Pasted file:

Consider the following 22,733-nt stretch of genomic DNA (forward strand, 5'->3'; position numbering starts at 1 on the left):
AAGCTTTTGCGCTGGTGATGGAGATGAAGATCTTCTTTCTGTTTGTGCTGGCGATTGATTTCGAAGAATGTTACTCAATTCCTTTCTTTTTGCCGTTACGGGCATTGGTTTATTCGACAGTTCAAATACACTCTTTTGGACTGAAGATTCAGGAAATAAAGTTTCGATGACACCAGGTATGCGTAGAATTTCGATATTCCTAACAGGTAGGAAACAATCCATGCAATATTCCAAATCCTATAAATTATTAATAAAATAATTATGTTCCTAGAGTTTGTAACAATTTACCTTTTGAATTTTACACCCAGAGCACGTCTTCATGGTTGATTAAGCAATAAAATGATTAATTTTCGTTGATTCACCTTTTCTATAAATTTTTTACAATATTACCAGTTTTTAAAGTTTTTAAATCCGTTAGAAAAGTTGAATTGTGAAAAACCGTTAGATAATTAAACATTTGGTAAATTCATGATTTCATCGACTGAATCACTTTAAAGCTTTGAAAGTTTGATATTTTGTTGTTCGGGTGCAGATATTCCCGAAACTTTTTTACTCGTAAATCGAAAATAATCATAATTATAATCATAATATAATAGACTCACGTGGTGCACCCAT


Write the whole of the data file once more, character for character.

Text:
Consider the following 22,733-nt stretch of genomic DNA (forward strand, 5'->3'; position numbering starts at 1 on the left):
AAGCTTTTGCGCTGGTGATGGAGATGAAGATCTTCTTTCTGTTTGTGCTGGCGATTGATTTCGAAGAATGTTACTCAATTCCTTTCTTTTTGCCGTTACGGGCATTGGTTTATTCGACAGTTCAAATACACTCTTTTGGACTGAAGATTCAGGAAATAAAGTTTCGATGACACCAGGTATGCGTAGAATTTCGATATTCCTAACAGGTAGGAAACAATCCATGCAATATTCCAAATCCTATAAATTATTAATAAAATAATTATGTTCCTAGAGTTTGTAACAATTTACCTTTTGAATTTTACACCCAGAGCACGTCTTCATGGTTGATTAAGCAATAAAATGATTAATTTTCGTTGATTCACCTTTTCTATAAATTTTTTACAATATTACCAGTTTTTAAAGTTTTTAAATCCGTTAGAAAAGTTGAATTGTGAAAAACCGTTAGATAATTAAACATTTGGTAAATTCATGATTTCATCGACTGAATCACTTTAAAGCTTTGAAAGTTTGATATTTTGTTGTTCGGGTGCAGATATTCCCGAAACTTTTTTACTCGTAAATCGAAAATAATCATAATTATAATCATAATATAATAGACTCACGTGGTGCACCCAT